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Discipleship Blog

WHAT THE HECK DOES PRAYER EVEN DO???

Anna Grace Glaize

Student Question

WHAT THE HECK DOES PRAYER EVEN DO??? What effect does prayer have? Does prayer change God's mind or actions? Would He not do what's best if we weren't asking Him? What is the point? 

Tony’s response

This is the "utility" question - What is prayer's usefulness? What does prayer do?  It’s a really important question, though I want to qualify how we might ask it.  This sort of “utility” question seems to be in response to a deep intuition many people have about prayer; there is something more to praying than rattling off a wish list of what we want or need, which God may or may not grant us.   And when utility, usefulness, and personal gain are the primary things we are (implicitly or otherwise) told prayer is about - then I think we must ask the question, just like this... what is prayer?!?!?

There are certainly cases in Scripture, in the long history of the church, and in many personal testimonies that document God’s responsiveness to prayer. However, it seems much more the norm that this is not the primary thing.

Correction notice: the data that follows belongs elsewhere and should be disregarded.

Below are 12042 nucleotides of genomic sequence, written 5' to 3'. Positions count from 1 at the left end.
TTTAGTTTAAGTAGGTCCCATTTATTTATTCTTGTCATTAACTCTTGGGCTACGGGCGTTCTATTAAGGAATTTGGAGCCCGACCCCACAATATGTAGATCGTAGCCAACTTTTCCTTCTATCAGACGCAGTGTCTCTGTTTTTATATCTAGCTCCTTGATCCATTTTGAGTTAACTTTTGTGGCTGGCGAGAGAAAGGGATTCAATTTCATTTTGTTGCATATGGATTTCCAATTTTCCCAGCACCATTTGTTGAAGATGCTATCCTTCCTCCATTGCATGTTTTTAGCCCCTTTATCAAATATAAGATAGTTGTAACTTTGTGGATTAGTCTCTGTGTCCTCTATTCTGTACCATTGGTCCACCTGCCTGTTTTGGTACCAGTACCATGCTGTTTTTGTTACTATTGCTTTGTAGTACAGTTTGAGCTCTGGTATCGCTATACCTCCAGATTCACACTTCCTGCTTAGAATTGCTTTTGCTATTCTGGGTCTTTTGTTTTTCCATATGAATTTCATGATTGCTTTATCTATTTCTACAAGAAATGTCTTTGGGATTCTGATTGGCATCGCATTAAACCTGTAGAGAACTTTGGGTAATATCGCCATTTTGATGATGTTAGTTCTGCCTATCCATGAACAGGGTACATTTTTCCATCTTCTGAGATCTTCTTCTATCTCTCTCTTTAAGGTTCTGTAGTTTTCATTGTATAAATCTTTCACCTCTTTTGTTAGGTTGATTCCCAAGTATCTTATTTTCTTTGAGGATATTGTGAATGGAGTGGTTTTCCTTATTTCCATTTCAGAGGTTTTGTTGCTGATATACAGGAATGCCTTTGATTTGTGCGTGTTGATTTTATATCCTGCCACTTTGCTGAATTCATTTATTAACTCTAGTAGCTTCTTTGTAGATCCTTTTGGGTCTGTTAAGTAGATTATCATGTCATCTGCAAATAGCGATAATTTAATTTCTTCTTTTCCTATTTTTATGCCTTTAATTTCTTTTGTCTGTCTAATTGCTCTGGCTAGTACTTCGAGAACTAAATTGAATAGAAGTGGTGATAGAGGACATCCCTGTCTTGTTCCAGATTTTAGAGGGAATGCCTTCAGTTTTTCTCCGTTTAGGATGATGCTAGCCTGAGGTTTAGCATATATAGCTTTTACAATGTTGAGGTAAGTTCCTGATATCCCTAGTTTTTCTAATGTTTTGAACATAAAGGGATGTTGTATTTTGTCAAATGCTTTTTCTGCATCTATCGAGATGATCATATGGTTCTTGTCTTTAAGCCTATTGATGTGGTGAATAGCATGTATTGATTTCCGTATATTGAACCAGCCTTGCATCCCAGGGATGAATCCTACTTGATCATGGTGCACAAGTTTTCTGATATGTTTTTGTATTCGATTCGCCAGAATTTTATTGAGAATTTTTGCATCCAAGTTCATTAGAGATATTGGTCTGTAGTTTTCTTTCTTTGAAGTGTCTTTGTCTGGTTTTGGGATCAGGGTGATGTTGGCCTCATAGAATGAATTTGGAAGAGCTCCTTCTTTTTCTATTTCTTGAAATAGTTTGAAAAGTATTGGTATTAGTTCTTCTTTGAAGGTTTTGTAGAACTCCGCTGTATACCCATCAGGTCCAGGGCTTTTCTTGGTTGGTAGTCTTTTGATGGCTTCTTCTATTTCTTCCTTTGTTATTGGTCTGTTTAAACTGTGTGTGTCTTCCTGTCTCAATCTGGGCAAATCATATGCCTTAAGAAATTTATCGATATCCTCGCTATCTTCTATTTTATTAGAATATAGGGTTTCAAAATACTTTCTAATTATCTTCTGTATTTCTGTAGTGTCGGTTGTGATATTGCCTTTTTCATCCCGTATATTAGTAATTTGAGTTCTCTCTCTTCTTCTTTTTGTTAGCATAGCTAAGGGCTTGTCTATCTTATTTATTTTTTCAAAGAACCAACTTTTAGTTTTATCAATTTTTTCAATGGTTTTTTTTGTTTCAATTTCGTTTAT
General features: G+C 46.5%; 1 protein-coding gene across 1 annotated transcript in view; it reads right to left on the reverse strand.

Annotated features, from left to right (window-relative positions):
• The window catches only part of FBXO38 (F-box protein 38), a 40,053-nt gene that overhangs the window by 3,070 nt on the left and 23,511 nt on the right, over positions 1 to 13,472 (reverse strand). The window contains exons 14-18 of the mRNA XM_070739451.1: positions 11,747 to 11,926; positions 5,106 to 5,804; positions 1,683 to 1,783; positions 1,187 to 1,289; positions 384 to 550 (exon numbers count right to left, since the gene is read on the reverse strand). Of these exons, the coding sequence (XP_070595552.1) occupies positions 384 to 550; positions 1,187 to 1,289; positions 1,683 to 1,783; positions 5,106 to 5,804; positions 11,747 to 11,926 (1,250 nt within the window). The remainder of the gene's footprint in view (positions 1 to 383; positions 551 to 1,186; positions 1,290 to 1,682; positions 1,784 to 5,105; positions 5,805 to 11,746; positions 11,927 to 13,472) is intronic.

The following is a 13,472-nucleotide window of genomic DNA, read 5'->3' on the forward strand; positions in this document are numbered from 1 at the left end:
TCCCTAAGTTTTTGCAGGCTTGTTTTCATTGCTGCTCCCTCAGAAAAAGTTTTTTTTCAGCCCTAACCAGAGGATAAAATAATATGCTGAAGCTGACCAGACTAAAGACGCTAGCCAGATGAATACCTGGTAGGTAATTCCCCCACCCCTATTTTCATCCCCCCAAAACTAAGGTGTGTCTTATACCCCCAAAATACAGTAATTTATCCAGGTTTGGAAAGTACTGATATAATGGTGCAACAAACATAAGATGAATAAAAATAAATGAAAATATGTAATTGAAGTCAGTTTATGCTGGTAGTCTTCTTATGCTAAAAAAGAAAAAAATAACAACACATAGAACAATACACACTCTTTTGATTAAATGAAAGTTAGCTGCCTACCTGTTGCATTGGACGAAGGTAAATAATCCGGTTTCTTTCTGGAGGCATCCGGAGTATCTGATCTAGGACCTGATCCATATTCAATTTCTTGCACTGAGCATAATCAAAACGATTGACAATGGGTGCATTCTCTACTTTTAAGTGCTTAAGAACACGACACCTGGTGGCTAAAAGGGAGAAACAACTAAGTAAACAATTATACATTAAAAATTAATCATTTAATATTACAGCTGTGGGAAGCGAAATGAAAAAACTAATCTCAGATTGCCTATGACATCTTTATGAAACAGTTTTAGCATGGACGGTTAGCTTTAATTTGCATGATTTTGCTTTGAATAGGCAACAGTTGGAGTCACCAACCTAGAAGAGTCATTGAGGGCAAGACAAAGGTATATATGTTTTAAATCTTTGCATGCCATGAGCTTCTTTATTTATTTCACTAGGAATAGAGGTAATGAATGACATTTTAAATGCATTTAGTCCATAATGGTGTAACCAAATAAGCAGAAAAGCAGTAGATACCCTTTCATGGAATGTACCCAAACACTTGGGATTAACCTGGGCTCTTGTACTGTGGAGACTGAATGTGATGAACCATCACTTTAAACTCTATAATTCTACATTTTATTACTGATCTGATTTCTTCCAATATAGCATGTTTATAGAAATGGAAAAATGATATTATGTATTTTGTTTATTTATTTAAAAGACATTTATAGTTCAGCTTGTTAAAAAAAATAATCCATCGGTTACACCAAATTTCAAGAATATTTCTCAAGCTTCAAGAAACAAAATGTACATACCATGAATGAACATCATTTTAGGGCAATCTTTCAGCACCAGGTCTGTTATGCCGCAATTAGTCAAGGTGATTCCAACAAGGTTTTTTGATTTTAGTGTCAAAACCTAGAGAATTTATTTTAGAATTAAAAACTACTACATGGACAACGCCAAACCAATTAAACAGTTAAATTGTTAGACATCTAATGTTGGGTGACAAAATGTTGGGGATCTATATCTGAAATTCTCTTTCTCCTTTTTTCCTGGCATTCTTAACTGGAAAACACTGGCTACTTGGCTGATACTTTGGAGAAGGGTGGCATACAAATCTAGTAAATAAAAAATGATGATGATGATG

So what is the purpose of prayer? Union with God.  Prayer is about connection to God. There are a few things I suspect prayer will accomplish in the life of individuals who faithfully practice it.  Primarily, prayer broadens hearts and minds; it introduces us to new ways of seeing, thinking, speaking, and acting toward God and others.  If prayer is a way of uniting us more deeply to the life, heart, and mind of God in Jesus, then this seems the reasonable outcome. Through prayer, my finite perspective stretches and expands; my limited capacity finds itself swallowed up in the infinite capacity of the Divine. Prayer accomplishes a change in me. But this isn't just for the sake of some kind of inner/spiritual deepening. At its best, it absolutely has "practical" implications.  This connection with God, over time, may shape and form us to know how to live and be and work in the world in a way that is in step with the movement of God.  This is what we see in Jesus and what makes him SO incredibly compelling in the gospels. He lives his life in deep union with God.  

I think the Scripture's idea of holiness or sanctification is primarily concerned with THIS VERY FORMATION in us!  That is, it is more concerned with where your life flows from. Are you united with the Lord, the giver of life? Or are you trying to get life out of things which cannot give it? I believe this is why John Wesley liked best "to be formed in the image and likeness of Christ" or "to have the mind of Christ” as definitions/images for holiness and sanctification. These scriptural images point back to Christ’s union with God

I think the practice of prayer (while certainly multi-faceted and capable of DOING a great many things) has as its primary goal the pursuit of a deeper connection to God, who created us in love and who sent Jesus to embody a life lived in union.

Edited by Anna Grace Glaize

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